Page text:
Similarly, this structured approach means that you can ensure each of your learners receives the same training and understanding. Formal training provides you with a clear baseline.
Furthermore, formal learning typically has a designated duration. As these predefined training programmes have a set deadline, you can be confident that your learners are learning exactly as you planned.
As a result, they will gain all the skills and knowledge they need in a set timeframe. And this, of course, makes your planning process a lot easier!
Formal learning is often a certified process. This means that your learners will gain a certification, diploma or certificate once they complete their training programme. Learners can then use these qualifications to progress their careers by showcasing their mastery.
And even if your formal training programme does not lead to official qualifications, you can offer recognition through features like gamification! For instance, you could provide your learners with a special virtual Badge once they have completed all mandatory training sessions linked to their training programme.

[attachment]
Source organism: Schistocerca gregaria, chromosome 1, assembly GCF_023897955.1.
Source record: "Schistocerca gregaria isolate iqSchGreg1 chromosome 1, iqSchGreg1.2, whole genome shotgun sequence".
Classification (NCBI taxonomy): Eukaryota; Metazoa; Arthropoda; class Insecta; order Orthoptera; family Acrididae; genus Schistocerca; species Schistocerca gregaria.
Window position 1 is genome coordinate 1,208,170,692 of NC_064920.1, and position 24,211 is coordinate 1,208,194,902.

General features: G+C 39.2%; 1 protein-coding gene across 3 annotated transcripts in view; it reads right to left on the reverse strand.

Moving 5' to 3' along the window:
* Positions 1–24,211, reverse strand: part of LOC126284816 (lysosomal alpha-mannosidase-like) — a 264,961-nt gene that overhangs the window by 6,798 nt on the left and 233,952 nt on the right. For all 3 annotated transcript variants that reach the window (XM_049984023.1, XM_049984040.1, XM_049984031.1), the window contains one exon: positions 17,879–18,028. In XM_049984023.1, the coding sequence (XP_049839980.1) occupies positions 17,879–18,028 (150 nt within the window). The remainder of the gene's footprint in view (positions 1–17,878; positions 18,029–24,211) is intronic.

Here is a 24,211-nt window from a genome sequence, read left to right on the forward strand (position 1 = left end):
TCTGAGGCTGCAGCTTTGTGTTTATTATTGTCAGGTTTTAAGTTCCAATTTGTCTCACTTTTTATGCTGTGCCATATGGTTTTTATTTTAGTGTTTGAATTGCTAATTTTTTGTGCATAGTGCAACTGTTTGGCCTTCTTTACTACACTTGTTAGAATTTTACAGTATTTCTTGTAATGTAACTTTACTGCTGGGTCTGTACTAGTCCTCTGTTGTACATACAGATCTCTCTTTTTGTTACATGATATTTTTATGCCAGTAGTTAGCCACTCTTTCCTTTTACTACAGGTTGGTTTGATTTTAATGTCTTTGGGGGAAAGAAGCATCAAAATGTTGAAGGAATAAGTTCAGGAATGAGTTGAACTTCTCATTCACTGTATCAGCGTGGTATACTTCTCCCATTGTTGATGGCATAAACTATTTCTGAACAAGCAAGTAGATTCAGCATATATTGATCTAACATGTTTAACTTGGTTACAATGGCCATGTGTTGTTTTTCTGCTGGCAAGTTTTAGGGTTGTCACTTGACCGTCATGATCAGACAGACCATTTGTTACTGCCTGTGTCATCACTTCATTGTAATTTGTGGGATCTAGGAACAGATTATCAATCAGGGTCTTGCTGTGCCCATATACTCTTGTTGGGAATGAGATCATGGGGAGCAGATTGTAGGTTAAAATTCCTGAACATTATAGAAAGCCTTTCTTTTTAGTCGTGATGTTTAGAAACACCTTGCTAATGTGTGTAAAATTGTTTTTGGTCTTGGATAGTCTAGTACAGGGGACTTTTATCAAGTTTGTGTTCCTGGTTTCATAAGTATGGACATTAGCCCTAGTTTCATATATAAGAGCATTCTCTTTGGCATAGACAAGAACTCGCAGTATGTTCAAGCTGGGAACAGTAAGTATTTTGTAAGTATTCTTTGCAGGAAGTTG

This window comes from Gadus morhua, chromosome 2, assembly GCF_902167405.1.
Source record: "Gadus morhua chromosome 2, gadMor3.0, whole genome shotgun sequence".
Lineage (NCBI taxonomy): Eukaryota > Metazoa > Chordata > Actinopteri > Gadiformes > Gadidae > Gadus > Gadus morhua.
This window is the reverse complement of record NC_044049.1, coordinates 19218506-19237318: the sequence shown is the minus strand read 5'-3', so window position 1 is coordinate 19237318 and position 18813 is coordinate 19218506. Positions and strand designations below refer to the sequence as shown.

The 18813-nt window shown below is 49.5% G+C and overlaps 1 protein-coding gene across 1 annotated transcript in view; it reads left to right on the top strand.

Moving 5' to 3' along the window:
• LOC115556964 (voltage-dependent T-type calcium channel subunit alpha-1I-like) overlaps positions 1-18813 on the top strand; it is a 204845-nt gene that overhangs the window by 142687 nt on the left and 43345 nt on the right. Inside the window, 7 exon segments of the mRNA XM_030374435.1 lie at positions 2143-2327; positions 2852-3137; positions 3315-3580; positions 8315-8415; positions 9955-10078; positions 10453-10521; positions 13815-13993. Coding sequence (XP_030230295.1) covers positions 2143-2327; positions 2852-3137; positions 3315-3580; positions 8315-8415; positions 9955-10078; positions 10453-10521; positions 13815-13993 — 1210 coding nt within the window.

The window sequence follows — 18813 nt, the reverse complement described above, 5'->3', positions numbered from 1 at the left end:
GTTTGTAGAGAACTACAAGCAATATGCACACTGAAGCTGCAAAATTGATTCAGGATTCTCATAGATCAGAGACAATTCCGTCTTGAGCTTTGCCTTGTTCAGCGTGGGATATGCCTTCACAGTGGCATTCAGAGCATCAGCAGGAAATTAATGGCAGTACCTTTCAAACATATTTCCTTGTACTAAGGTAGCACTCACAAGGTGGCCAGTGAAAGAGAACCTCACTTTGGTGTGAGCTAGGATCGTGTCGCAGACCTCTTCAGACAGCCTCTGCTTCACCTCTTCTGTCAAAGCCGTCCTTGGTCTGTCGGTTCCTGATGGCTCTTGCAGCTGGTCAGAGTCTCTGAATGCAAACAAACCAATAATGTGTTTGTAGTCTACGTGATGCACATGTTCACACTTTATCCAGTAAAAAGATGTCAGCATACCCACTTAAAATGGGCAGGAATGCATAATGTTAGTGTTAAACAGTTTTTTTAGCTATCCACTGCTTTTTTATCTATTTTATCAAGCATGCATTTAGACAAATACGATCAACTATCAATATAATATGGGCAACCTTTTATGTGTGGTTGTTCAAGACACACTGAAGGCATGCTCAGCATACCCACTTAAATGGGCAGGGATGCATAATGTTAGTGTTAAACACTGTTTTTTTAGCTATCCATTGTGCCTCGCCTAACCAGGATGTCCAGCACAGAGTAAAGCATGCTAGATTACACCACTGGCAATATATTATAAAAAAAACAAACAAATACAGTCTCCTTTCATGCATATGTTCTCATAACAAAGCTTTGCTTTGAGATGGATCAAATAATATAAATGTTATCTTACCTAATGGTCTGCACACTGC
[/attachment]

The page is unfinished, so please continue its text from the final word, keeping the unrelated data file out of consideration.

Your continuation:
They can then share this Badge on their social media profiles to help highlight the results of their hard work! This kind of recognition can have a huge positive impact on learner engagement.
4. Easier to Capture
Formal training is always quantifiable. This means it’s an assessable and measurable approach to training. Furthermore, as formal learning happens in a structured manner, you can track it as it happens.
For example, formal training courses can be organised into beginner, advanced and master level sub-courses. This structure helps to guide learners through increasingly difficult content. And because the outcomes are measurable, your learners will have a clear understanding of their capabilities upon completing the course.
This is true regardless of the training delivery method. Whether you measure progress through in-class tests or data captured by your LMS, you’re left in the perfect position to see and showcase how your learners are progressing.
This, in turn, helps you to determine whether your training programme is meeting your learning objectives. And, of course, you can also measure the impact your training has over a period of time to help understand your training ROI.
5. Improved Employee Performance
Last, but not least, formal training can have a big impact on employee performance. Formal training programmes make it easier and clearer for your learners to establish goals, seek out support and find the tools they need to excel in their roles.